Monday, January 28, 2013

Howard M Grant, Moshassuck Cemetery, and the Saylesville Labor Riot

I wrote about my great-uncle Howard Mellor Grant and his service during World War I in this post a few months ago. Since then, I have come across a few more photos of Howard, and an interesting account written by my great-uncle George H. Wood. George was married to Howard's twin sister, Marion Mellor Grant. In Uncle George's account of Howard's service and burial in Moshassuck Cemetery, he writes:
"Lot is in front row - turn right as you enter the cemetery and it has a large stone with a marble statue of Christ, with arms extended and mounted on the same base as the stone. His grave was marked with the usual granite marker on a base, as used then for veterans. The stone was broken off from the base during a strikers riot at Sayles Bleachery. Several fingers and the head of the statue was broken off at the same time. The statue was repaired by the Taylor Monument Works just across the street from the cemetery and the stone was laid against its base and partly buried. In the years since, the stone has almost completely sunken into the ground."
In his notes (written in 1980), Uncle George talked about his plans to order a new stone marker for his brother-in-law and to see if he could get a new bronze VFW flag holder to denote a veteran's gravestone. I do not know why this work was never completed - Howard's stone is still partially buried. Another veteran gravestone in the same family plot, that of George S Grant who served in the Union Army in the Civil War and died 16 January 1963 from consumption after being discharged, does not appear to have been damaged in the riot, but is almost totally unreadable today. In the photo below, Howard's stone is on the right, and George's Civil War Veteran's stone is just behind and to the right of the statue.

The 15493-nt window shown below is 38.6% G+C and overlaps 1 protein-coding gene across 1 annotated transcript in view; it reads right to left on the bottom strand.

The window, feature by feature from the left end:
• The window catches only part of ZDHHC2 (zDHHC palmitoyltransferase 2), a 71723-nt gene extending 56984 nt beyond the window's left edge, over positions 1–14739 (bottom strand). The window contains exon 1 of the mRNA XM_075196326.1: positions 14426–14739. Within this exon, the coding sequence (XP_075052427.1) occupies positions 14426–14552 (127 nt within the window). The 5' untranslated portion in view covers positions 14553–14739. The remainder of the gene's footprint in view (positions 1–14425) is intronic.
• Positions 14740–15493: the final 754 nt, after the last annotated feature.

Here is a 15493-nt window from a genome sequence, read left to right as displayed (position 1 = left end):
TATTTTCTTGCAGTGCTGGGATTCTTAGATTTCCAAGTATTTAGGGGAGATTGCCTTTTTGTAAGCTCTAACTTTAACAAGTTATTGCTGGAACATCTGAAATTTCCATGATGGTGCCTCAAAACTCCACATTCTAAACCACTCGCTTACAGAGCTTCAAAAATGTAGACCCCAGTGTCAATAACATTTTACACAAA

Grant Family Plot
Moshassuck Cemetery, Central Falls, RI
Clematis Avenue, Section A, Lots No. 123 & 124
When I last visited the cemetery, I enquired about getting Howard's gravestone reset. I also placed flags on both graves, indicating their service in two of our country's wars.
Howard M. Grant Gravestone
Moshassuck Cemetery
When I drove through Moshassuck Cemetery last summer, I noticed a monument commemorating the riots of 1934. It is located not too far from the Grant plot, on the same side of the road. I had not previously known of the 1934 Labor Riots or the history of damage both to Howard's gravestone and the family monument statue. From an account of the riots by the Rhode Island Labor History Society :
"On Labor Day, 1934, a national textile strike began in Rhode Island and spread to southern cloth mills in an attempt to raise wages and improve working conditions during the Great Depression.
The event turned ugly when local management ask for protection at the non-union Sayles Finishing Company. National Guardsmen, with fixed bayonets, confronted hundreds of unarmed strikers and chased them into the Moshassuck Cemetery. Ironically, union picketers too cover behind headstones in the graveyard. The bullet holes remain dozens of stones to this day. Strife there lasted almost three weeks resulting in the injury and wounding of hundreds of protesters and the deaths of several others. The strike would erupt in violence in Woonsocket as well."
Saylesville Massacre Monument
Moshassuck Cemetery
 

1 comment:

  1. A very interesting post, Wendy, that I missed. I am now subscribed. I'm not familiar with that cemetery, and most Rhode Islanders would associate "Moshassuck" with Cranston. So I learned something today!

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